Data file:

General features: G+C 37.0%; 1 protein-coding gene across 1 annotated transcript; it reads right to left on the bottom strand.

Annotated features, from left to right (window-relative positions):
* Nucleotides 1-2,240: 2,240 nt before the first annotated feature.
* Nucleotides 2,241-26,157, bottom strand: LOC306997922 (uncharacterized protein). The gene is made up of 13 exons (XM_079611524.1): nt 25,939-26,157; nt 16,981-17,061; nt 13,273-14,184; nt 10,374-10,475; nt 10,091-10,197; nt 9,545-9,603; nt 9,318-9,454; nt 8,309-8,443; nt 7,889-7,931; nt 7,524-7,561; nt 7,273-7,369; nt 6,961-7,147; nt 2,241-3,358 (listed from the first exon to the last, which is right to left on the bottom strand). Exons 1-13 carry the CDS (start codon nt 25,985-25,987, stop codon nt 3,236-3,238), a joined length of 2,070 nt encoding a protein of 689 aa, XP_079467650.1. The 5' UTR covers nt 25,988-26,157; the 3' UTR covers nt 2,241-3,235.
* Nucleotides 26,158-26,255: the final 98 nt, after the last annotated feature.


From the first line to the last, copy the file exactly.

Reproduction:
General features: G+C 37.0%; 1 protein-coding gene across 1 annotated transcript; it reads right to left on the bottom strand.

Annotated features, from left to right (window-relative positions):
* Nucleotides 1-2,240: 2,240 nt before the first annotated feature.
* Nucleotides 2,241-26,157, bottom strand: LOC306997922 (uncharacterized protein). The gene is made up of 13 exons (XM_079611524.1): nt 25,939-26,157; nt 16,981-17,061; nt 13,273-14,184; nt 10,374-10,475; nt 10,091-10,197; nt 9,545-9,603; nt 9,318-9,454; nt 8,309-8,443; nt 7,889-7,931; nt 7,524-7,561; nt 7,273-7,369; nt 6,961-7,147; nt 2,241-3,358 (listed from the first exon to the last, which is right to left on the bottom strand). Exons 1-13 carry the CDS (start codon nt 25,985-25,987, stop codon nt 3,236-3,238), a joined length of 2,070 nt encoding a protein of 689 aa, XP_079467650.1. The 5' UTR covers nt 25,988-26,157; the 3' UTR covers nt 2,241-3,235.
* Nucleotides 26,158-26,255: the final 98 nt, after the last annotated feature.